Introduction to Lith Printing

Discussion in 'Darkroom Developing and Printing' started by abi_news, Jan 30, 2006.

  1. abi_news

    abi_news Guest

    Can anyone recommend a starting point if I was interested in lith
    printing? I have developed and printed b&W before, but would like to
    know more about lith printing.

    Are the chemicals more expensive, it is possible to purchase "kits", I
    am based in the UK.

    Thanks, Abi
     
    abi_news, Jan 30, 2006
    #1
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  2. abi_news

    G- Blank Guest

    http://www.lithprint.com/



    --
    "To announce that there must be no criticism of the President,
    or that we are to stand by the President, right or wrong,
    is not only unpatriotic and servile, but is morally treasonable
    to the American public."--Theodore Roosevelt, May 7, 1918

    greg_____photo(dot)com
     
    G- Blank, Jan 30, 2006
    #2
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  3. abi_news

    Ken Hart Guest

    Many, many ( many!) years ago, I did some playing with Kodalith material. I
    used the Kodalith A-B developer to get black-and-white (no gray tones)
    images. I also used Kodak Dektol (paper developer) to get very high contrast
    images.

    The Kodak material could be handled similarly to b&w enlarging paper. I made
    enlargements on it with enlarger exposures nearly the same as with paper.

    An interesting thing you can try is to make a 'lith print in a convenient
    size, preferably of a contrasty subject. Take that lith print, and contact
    print it onto another sheet of lith film. You now have a positive, and a
    negative. Sandwich the two together, ever so slightly out of register. Print
    that on photo paper, probably as a contact print, because it will be very
    dense. (Or make yet a third 'lith from which to print.) You will get an
    overall gray image with areas of different densities outlined.
     
    Ken Hart, Jan 31, 2006
    #3
  4. abi_news

    Mike Guest

    Get the Fotospeed Lith starter kit. Includes chemicals, 10 sheets of
    paper suitable for lith as well as some basic instructions. See
    www.fotospeed.com/lith.htm. Also available from most online suppliers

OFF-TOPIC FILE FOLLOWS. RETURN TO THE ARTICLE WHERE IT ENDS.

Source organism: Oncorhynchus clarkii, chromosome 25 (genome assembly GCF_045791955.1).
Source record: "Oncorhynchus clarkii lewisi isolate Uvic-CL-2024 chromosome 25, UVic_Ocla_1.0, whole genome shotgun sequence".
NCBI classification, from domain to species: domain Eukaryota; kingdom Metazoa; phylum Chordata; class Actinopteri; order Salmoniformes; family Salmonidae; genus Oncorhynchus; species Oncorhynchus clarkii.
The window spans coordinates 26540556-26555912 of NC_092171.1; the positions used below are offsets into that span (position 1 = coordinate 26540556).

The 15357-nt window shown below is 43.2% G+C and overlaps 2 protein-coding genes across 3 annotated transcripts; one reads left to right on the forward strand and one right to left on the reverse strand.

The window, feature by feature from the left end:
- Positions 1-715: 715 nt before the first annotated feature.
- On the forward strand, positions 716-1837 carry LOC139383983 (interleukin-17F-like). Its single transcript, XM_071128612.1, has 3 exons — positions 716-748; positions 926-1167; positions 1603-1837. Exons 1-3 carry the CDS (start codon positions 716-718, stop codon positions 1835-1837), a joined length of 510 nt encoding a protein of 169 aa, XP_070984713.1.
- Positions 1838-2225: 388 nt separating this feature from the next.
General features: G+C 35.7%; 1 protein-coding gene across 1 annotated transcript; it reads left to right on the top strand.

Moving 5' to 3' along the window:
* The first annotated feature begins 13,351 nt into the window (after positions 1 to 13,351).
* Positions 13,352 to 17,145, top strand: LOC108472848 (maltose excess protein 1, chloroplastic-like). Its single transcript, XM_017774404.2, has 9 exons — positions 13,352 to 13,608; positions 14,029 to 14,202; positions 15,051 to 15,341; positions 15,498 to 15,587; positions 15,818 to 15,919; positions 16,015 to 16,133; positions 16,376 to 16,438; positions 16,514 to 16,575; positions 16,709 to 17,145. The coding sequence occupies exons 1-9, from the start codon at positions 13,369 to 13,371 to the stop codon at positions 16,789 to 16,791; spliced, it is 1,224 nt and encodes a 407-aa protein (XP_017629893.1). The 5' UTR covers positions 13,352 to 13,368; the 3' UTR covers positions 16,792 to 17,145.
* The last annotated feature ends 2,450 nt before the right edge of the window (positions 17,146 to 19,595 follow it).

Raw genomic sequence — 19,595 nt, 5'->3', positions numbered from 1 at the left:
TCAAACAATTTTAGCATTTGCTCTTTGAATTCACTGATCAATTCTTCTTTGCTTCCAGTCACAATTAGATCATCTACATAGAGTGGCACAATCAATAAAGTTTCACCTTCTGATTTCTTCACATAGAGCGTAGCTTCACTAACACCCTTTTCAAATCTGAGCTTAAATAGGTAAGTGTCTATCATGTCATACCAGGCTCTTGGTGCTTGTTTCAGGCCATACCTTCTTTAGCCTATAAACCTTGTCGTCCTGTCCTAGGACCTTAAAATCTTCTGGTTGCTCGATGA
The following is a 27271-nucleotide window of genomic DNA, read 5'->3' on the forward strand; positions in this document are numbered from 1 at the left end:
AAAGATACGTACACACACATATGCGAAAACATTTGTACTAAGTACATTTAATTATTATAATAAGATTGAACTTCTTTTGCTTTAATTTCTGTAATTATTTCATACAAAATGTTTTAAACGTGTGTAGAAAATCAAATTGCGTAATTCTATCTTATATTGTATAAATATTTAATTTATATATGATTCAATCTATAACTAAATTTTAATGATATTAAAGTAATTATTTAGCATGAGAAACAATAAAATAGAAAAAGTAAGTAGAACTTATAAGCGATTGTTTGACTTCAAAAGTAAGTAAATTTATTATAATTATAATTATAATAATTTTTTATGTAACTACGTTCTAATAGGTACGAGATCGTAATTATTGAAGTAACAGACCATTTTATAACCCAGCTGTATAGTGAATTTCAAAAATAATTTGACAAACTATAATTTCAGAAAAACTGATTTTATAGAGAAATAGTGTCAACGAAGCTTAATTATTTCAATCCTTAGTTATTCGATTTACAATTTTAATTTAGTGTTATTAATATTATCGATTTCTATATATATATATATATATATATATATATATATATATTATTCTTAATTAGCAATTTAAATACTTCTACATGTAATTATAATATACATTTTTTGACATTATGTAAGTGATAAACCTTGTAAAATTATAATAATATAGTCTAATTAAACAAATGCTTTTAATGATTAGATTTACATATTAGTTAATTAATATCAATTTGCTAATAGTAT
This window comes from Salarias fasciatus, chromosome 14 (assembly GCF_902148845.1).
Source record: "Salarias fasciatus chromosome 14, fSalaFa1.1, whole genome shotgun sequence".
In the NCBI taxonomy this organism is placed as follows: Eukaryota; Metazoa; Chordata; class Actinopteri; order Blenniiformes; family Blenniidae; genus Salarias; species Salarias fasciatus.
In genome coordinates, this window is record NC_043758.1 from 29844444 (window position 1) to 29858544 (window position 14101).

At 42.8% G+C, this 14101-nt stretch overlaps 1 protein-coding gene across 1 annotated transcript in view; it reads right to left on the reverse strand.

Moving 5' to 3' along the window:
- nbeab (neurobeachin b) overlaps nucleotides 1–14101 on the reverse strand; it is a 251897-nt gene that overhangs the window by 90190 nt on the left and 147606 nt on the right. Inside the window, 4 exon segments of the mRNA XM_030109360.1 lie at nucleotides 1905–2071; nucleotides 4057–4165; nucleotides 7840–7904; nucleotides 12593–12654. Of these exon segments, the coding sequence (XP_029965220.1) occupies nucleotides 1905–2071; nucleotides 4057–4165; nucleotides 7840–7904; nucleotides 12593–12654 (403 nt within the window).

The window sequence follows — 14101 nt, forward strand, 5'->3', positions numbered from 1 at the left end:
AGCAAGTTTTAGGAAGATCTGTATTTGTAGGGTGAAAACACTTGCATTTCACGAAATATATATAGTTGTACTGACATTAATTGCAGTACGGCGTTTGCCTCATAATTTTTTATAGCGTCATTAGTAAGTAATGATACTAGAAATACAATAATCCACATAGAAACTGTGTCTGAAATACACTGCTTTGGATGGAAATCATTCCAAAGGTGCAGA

such as www.firstcall-photographic.co.uk, www.novadarkroom.com, etc.
    Tim Rudman's book is still available but it's a bit out of date now.
    Most of the papers he mentions are no longer available or have changed
    their formulation. Still, it's a very interesting read.

    Mike
     
    Mike, Jan 31, 2006
    #4
  5. A good place to start is with Tim Rudman's book on Alternative
    printing and Lith printing. You can learn some more about them at
    http://www.alternativephotography.com/articles/art031.html


    Also, do a web search for Tim Rudman.
     
    Richard Knoppow, Jan 31, 2006
    #5
  6. abi_news

    Mike Guest

    I forgot to mention that Fotospeed do a special offer if you buy Tim
    Rudman's Lith printing book with their Lith starter kit. See
    www.fotospeed.com for details.

    Mike
     
    Mike, Jan 31, 2006
    #6
  7. abi_news

    dan.c.quinn Guest

    Search this NG for, wall's normal hydroquinone .
    Search this NG for, semiquinone . From Google search
    for, "lith formulas" .
    As you will see Homebrew Lith Developer is as easy as
    one, two, three. One, hydroquinone, two sodium sulfite, and
    three, sodium carbonate.
    As mentioned by one of the posters, Ascorbic Acid will
    work in place of the sulfite. I've not tried that. Dan
     
    dan.c.quinn, Jan 31, 2006
    #7
  8. abi_news

    tony wingo Guest

    tony wingo, Feb 1, 2006
    #8
  9. abi_news

    herb10660 Guest

    In my recent and limited experience:
    Fotospeed LD20 developer is the smallest and most economical pack t
    get. It has instructions for lith printing supplied.
    Most reliable paper for me is Forte Polywarmtone Fibre Based. Get i
    from silverprint.co.uk. Excellent results every time so far.
    Kentmere Kentona and Art Classic are also good but a bit more difficul
    to control.
    Ilford MG warmtone is a lovely paper but don't bother to lith it.
    Tim Rudman's book is indispensable, even though the technical info i
    out of date. He has updated it at
    http://www.alternativephotography.com/articles/art031.html
    There is also his excellent overview
    http://www.alternativephotography.com/process_lithprint.html
    A safelight torch is needed to check progress, or in my case, a Jessop
    red safelight that's not been fixed down.
    A CD player in the darkroom makes those 20 minute developing times pas
    by a bit quicker..
     
    herb10660, Feb 3, 2006
    #9
  10. abi_news

    Lew Guest

    Lew, Feb 9, 2006
    #10
  11. abi_news

    Lew Guest

    Lew, Feb 9, 2006
    #11
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